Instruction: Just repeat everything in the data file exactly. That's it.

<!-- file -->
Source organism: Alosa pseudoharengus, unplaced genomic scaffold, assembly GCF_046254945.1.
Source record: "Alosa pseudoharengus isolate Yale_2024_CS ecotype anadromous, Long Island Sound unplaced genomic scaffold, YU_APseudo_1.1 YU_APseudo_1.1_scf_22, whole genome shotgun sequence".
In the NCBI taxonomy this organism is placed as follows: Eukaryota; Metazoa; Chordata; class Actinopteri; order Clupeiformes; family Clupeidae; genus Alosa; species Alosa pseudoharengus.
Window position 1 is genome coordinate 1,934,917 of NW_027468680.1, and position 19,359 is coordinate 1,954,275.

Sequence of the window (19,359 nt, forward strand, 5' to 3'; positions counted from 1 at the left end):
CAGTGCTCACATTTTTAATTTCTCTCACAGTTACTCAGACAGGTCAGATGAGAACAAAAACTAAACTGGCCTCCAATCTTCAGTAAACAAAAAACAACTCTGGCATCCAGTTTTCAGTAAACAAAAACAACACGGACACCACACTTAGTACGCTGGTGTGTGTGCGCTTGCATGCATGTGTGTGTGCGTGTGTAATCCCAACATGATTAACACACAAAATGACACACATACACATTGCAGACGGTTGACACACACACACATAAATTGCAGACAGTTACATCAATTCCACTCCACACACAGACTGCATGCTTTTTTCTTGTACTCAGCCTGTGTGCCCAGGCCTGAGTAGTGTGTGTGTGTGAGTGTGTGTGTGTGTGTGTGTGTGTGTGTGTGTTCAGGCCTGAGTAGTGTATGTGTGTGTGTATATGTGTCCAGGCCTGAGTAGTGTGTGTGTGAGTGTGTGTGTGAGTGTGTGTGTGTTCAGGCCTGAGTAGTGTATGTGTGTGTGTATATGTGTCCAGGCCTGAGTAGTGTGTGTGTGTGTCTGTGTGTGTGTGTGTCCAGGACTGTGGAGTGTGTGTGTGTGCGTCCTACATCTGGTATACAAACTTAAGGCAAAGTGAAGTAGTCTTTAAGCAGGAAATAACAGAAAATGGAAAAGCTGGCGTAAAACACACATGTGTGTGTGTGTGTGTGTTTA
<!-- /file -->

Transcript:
Source organism: Alosa pseudoharengus, unplaced genomic scaffold, assembly GCF_046254945.1.
Source record: "Alosa pseudoharengus isolate Yale_2024_CS ecotype anadromous, Long Island Sound unplaced genomic scaffold, YU_APseudo_1.1 YU_APseudo_1.1_scf_22, whole genome shotgun sequence".
In the NCBI taxonomy this organism is placed as follows: Eukaryota; Metazoa; Chordata; class Actinopteri; order Clupeiformes; family Clupeidae; genus Alosa; species Alosa pseudoharengus.
Window position 1 is genome coordinate 1,934,917 of NW_027468680.1, and position 19,359 is coordinate 1,954,275.

Sequence of the window (19,359 nt, forward strand, 5' to 3'; positions counted from 1 at the left end):
CAGTGCTCACATTTTTAATTTCTCTCACAGTTACTCAGACAGGTCAGATGAGAACAAAAACTAAACTGGCCTCCAATCTTCAGTAAACAAAAAACAACTCTGGCATCCAGTTTTCAGTAAACAAAAACAACACGGACACCACACTTAGTACGCTGGTGTGTGTGCGCTTGCATGCATGTGTGTGTGCGTGTGTAATCCCAACATGATTAACACACAAAATGACACACATACACATTGCAGACGGTTGACACACACACACATAAATTGCAGACAGTTACATCAATTCCACTCCACACACAGACTGCATGCTTTTTTCTTGTACTCAGCCTGTGTGCCCAGGCCTGAGTAGTGTGTGTGTGTGAGTGTGTGTGTGTGTGTGTGTGTGTGTGTGTGTTCAGGCCTGAGTAGTGTATGTGTGTGTGTATATGTGTCCAGGCCTGAGTAGTGTGTGTGTGAGTGTGTGTGTGAGTGTGTGTGTGTTCAGGCCTGAGTAGTGTATGTGTGTGTGTATATGTGTCCAGGCCTGAGTAGTGTGTGTGTGTGTCTGTGTGTGTGTGTGTCCAGGACTGTGGAGTGTGTGTGTGTGCGTCCTACATCTGGTATACAAACTTAAGGCAAAGTGAAGTAGTCTTTAAGCAGGAAATAACAGAAAATGGAAAAGCTGGCGTAAAACACACATGTGTGTGTGTGTGTGTGTTTA